Opioids and Substance Abuse

Arlington Public Schools has many efforts in place to combat the opioid crisis through ongoing education, counseling and prevention. APS is taking immediate steps, with the support of County and community partners, to strengthen our existing programming, supported by our APS administrators, Health and Physical Education staff, Substance Abuse Counselors and mental health teams who continue to do vital, lifesaving work through ongoing education, counseling, and support.


What is fentanyl?

Fentanyl is a synthetic opioid typically used to treat patients with chronic severe pain or severe pain following surgery. Under the supervision of a licensed medical professional, fentanyl has legitimate medical use. However, illicit fentanyl is illegally made and sold as a powder, pills, liquid or nasal spray. Other drug products like marijuana, cocaine, heroin, or unlawfully sold medications thought to be prescription medicine may be laced with illicit fentanyl without the user’s knowledge.

ANY pill received from a friend, or purchased online or on the street may be counterfeit, and could contain fentanyl–and that one use can be fatal.

A dose of fentanyl the size of the tip of a pencil is considered a lethal amount.

images of rainbow fentanyl, counterfeit pills, and tiny amount of fentanyl balanced on the tip of a pencil--a lethal dose

Images Source: DEA

Signs of Overdose

  • Face is pale or clammy
  • Breathing is infrequent or has stopped
  • Deep snoring or gurgling (death rattle)
  • Unresponsive to any stimuli
  • Slow or no heart rate and/or pulse
  • Bluish purple, or ashen skin color
  • Fingernails turn blue or blue-black


APS continues to provide ongoing opioid education, counseling and other programming for students. All APS students learn about the dangers of drug and opioid use in grades 6-10 through the health curriculum.

Additionally, APS substance abuse counselors provide lessons on drug use and opioids to students in grades 4-12.  APS substance abuse counselors also provide parent education through school events and PTAs, individualized and group support, referral services, coordination with providers, staff development, and consultation with parents and staff.

Additional steps include:

  • Education: APS substance abuse counselors are holding opioid/fentanyl/Naloxone training for staff on Wed, Feb. 8, as part of countywide professional learning. Training is required for all secondary staff.  Elementary staff are also encouraged to attend the training on Feb. 8. Training is also provided on an ongoing basis through the Frontline system.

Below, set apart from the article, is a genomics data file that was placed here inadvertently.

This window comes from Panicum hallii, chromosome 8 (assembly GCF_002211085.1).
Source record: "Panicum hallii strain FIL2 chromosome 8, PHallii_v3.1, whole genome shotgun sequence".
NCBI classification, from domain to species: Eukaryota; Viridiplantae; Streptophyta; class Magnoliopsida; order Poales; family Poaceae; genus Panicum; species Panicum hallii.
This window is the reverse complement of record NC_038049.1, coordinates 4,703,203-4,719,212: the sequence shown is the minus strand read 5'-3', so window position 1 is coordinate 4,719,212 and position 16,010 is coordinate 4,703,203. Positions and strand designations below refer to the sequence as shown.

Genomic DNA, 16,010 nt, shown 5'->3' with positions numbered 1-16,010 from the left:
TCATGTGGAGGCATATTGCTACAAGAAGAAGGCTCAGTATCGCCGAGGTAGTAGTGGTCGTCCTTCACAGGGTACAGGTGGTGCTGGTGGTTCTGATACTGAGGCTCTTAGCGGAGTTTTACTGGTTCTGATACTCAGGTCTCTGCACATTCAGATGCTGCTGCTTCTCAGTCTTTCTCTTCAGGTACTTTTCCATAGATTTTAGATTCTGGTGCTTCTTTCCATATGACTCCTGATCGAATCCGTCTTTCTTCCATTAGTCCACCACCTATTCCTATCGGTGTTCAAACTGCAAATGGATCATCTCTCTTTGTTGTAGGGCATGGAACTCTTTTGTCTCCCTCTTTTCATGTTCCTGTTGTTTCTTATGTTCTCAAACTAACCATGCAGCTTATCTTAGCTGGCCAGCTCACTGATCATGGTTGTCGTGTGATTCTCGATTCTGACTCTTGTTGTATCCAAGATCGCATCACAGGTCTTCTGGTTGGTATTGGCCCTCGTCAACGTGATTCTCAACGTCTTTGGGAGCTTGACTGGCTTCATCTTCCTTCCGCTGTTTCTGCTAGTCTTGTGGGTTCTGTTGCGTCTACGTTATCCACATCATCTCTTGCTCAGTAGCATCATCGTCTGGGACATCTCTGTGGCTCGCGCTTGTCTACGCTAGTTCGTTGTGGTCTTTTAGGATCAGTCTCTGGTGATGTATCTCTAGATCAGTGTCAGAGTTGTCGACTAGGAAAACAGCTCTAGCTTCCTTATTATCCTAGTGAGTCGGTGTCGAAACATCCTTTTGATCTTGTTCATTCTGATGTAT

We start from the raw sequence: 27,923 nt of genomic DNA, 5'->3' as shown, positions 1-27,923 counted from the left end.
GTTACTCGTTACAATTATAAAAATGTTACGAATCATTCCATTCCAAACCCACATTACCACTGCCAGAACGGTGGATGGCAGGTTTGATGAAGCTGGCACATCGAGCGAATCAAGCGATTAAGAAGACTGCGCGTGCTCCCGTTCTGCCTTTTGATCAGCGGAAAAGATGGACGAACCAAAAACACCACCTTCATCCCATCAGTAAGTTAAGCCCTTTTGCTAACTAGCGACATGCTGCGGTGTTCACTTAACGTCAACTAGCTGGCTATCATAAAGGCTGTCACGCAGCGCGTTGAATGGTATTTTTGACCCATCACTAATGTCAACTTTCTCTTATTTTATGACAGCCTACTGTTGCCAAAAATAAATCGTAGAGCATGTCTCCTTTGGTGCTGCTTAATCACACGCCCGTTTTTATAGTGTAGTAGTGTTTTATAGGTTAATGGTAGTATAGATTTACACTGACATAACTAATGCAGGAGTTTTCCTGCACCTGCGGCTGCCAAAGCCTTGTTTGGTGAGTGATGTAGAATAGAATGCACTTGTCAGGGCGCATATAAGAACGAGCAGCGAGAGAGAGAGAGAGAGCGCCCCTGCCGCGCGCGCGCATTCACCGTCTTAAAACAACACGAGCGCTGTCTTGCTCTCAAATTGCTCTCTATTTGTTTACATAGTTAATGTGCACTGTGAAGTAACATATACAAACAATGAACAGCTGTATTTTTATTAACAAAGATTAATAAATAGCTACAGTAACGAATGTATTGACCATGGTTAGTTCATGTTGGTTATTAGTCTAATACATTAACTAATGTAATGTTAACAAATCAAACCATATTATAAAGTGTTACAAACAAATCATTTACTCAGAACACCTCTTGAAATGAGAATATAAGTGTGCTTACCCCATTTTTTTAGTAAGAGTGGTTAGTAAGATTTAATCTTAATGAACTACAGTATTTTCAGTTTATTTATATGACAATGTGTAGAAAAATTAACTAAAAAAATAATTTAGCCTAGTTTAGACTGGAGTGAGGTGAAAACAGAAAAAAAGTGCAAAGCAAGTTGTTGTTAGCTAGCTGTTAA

• Naloxone: We are working with the County and Virginia Department of Health to provide additional Naloxone at schools, and partnering with the Arlington Addiction Recovery Initiative (AARI), the County’s task force on this issue. View a summary of our joint efforts.
    • This Naloxone training video provides online access to training for all staff and families. Over 200 staff have been trained by either completing this module or attending a live training by the substance abuse counselors.
  • Family Events:  APS is initiating a public awareness campaign, in partnership with Arlington County, including peer-to-peer student video series. APS Community Conversations on Substance Abuse and Opioids are being planned in February and March to provide staff and families with the tools needed to recognize warning signs and start conversations with students. Dates and times will be released in the coming weeks.
  • Vigilance and Monitoring: All middle and high schools will provide additional staff coverage moving forward to increase our monitoring of students during hallway transitions and in bathrooms.
  • Staffing: We are working to increase funding for additional substance abuse counselors as part of the FY 2024 budget process.
  • Awareness: APS School & Community Relations is initiating a public awareness campaign, in partnership with Arlington County, including peer-to-peer student video series.


  • Create safe environments and positive cultures for students.
  • Continue to educate students, each other and families about the dangers of drug use and about how to prevent opioid misuse and addiction.
  • Continue to utilize evidence-based prevention programs that can be delivered in a school setting.
  • Engage mental health staff and substance abuse counselors for guidance in supporting students.
  • Be prepared and vigilant – know the signs of overdose and how to respond using Naloxone. factors and increase student engagement.


We encourage families to communicate the dangers of fentanyl to your children and review the resources provided here.

  • Talk to your children about the dangers of drugs and opioids, having regular and open conversations to discuss the risks.
  • Teach children that ANY pill received from a friend, or purchased online or on the street may be counterfeit and could contain fentanyl–and that one use can be fatal.
  • Reinforce that they should only take pills prescribed by a physician and filled at a pharmacy, and ensure the pills always remain in their possession.
  • If you have concerns about your student, please reach out to your school’s counselor or your healthcare provider.


APS Resources:

Arlington County Resources: